There have been two theories of substance proposed by researchers to explain the preference for symmetrical faces:

The Evolutionary Advantage theory proposed that symmetrical faces are perceived as more attractive because the symmetry indicates good health in an individual. Everyone’s genes are designed to develop a face perfectly symmetrical, but as we grow, develop, and then age, disease, infections, and parasites cause imperfection in our appearance (asymmetry). Thus, those that have less asymmetry and imperfections, are perceived as having better and stronger immune systems to withstand the infections and parasites that occur naturally. So, symmetry is a good indicator of a person having good genes to pass on their offspring. Under the Evolutionary Advantage view of symmetric preferences, we have evolved to prefer symmetry and perceive it as attractive because over human history we have consistently and constantly preferred healthier individuals for mates. In sum, the Evolutionary Advantage view suggests that attraction to symmetric individuals reflects an attraction to healthy individuals who would be good mates.

The second theory to explain the preference for facial symmetry is Perceptual Bias.  This theory suggests that the human visual system may be “hard wired” in a way that makes it much easier to process symmetrical stimuli than asymmetrical stimuli. If this is true, the ease of processing symmetrical stimuli would cause us to naturally prefer them to asymmetrical stimuli.  Under this view, preferences for symmetrical faces would be no different than for any other object. So according to this, as well as preferring symmetrical faces, humans would also prefer more symmetrical objects of any kind. This has been supported as it has been found that people much prefer symmetrical pieces of abstract art and sculptures to asymmetrical ones.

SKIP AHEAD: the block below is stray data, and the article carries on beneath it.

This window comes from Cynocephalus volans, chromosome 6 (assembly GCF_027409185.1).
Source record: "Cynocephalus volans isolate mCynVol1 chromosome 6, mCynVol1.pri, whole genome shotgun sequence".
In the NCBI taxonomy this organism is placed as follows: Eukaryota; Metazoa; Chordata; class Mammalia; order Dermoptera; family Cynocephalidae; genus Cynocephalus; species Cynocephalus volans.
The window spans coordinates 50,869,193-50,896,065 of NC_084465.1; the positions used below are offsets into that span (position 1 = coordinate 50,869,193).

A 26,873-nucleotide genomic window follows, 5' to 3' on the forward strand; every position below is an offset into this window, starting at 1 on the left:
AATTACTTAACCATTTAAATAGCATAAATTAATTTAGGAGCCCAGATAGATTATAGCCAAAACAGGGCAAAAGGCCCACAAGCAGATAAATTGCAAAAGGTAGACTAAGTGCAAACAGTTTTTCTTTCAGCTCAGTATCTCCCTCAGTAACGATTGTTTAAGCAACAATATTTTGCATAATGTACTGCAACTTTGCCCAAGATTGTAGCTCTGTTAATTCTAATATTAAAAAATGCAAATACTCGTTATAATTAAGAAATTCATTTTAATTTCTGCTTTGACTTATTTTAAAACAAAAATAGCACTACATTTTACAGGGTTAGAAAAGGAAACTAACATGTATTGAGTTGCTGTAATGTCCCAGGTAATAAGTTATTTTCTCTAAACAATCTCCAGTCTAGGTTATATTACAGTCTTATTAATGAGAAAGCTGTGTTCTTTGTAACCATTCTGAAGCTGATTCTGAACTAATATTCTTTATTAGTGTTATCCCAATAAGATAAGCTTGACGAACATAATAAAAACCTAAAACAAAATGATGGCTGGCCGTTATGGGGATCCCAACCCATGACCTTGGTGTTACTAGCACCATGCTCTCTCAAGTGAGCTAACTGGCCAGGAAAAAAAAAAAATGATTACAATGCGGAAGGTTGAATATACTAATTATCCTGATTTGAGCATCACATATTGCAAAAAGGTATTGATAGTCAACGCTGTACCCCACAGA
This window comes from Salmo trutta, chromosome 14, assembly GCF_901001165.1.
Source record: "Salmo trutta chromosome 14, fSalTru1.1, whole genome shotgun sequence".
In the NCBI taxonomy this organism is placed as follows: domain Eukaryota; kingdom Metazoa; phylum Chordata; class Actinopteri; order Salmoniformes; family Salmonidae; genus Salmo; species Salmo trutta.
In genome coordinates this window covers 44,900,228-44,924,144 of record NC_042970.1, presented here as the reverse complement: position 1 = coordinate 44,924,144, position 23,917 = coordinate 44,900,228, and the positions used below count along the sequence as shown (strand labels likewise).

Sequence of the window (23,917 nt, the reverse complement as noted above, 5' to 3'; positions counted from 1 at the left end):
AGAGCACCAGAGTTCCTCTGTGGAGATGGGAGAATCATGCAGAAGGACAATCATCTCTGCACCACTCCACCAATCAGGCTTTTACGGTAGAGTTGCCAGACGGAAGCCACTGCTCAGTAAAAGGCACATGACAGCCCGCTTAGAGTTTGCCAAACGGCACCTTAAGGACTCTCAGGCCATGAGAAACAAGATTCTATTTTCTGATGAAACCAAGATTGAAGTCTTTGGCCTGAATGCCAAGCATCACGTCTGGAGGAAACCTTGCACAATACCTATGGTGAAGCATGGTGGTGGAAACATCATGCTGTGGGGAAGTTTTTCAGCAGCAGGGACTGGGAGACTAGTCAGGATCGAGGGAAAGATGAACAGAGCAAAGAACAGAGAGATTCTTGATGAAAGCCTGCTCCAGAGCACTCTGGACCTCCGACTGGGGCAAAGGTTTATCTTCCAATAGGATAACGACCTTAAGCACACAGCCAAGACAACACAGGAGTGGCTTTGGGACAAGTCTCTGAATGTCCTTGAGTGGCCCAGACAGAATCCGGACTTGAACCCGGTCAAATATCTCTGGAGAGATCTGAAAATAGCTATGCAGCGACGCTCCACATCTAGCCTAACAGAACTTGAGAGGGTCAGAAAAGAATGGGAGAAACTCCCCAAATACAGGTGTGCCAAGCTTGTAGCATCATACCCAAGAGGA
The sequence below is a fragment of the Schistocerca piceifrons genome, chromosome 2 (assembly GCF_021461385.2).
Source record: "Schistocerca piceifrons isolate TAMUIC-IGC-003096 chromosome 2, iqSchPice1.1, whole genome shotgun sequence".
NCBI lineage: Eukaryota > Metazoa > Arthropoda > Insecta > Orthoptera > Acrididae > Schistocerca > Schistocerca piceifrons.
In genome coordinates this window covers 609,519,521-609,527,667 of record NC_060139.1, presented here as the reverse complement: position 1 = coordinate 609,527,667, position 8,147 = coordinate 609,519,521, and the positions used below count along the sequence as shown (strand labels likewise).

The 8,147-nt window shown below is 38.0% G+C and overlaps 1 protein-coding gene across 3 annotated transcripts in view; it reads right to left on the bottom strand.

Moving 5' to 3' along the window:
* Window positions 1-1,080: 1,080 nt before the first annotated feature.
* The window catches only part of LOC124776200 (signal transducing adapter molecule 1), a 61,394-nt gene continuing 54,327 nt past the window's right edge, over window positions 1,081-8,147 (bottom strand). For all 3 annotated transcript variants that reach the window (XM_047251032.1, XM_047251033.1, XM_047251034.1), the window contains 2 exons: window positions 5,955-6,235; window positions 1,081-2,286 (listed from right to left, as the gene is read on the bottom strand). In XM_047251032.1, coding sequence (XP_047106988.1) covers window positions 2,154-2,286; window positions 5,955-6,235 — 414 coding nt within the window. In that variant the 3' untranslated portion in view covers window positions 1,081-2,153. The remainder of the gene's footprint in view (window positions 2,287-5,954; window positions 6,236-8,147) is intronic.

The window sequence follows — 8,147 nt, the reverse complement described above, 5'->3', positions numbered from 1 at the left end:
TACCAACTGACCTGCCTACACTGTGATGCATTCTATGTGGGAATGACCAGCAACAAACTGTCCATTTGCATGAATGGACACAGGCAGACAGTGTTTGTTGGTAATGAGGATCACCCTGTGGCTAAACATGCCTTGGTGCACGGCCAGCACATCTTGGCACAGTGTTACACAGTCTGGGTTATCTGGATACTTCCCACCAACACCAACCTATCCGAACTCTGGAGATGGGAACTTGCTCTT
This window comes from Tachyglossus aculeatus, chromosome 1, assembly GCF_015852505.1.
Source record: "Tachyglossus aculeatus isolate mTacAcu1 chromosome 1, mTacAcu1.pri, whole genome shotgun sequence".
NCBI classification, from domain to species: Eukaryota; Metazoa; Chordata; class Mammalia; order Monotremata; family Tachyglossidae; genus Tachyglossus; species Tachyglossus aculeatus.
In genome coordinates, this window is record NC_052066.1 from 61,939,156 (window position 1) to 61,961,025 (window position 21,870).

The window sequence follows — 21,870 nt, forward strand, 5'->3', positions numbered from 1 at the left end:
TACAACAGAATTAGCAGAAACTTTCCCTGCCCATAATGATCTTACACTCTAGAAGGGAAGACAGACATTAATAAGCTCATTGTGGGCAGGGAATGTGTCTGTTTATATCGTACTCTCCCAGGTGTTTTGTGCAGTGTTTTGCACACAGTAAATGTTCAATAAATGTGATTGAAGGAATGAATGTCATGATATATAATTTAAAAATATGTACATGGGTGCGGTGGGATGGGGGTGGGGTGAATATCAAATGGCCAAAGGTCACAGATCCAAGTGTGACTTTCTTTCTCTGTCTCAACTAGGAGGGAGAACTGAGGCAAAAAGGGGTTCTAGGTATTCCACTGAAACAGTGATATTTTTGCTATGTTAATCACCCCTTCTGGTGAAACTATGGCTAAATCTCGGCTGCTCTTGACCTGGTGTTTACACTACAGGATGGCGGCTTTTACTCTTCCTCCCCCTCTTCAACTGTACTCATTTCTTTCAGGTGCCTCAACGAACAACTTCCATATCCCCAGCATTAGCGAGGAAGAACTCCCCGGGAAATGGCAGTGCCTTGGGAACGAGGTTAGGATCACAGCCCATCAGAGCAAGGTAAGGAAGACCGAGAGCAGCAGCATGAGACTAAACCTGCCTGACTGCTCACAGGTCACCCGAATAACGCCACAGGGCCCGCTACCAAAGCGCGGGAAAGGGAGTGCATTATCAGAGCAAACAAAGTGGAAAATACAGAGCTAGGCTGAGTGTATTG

Little and Jones (2003) did a study to investigate why people prefer symmetric faces to asymmetric ones, by testing and attempting to apply predictions from both the Evolutionary Advantage theory and Perceptual Bias. Previous studies found that the symmetric preference is stronger for attractiveness of opposite sex than same sex. Little and Jones found that the manipulated, symmetric faces were judged more attractive when shown the right way up, but not when the faces were inverted. These findings suggest that symmetry is more important in mate choice stimuli than in other stimuli, supporting the Evolutionary Advantage theory and presenting multiple difficulties for the Perception Bias theory (if symmetry of any kind was preferred then the more symmetrical face would have been indicated as more attractive both the right way up AND when inverted).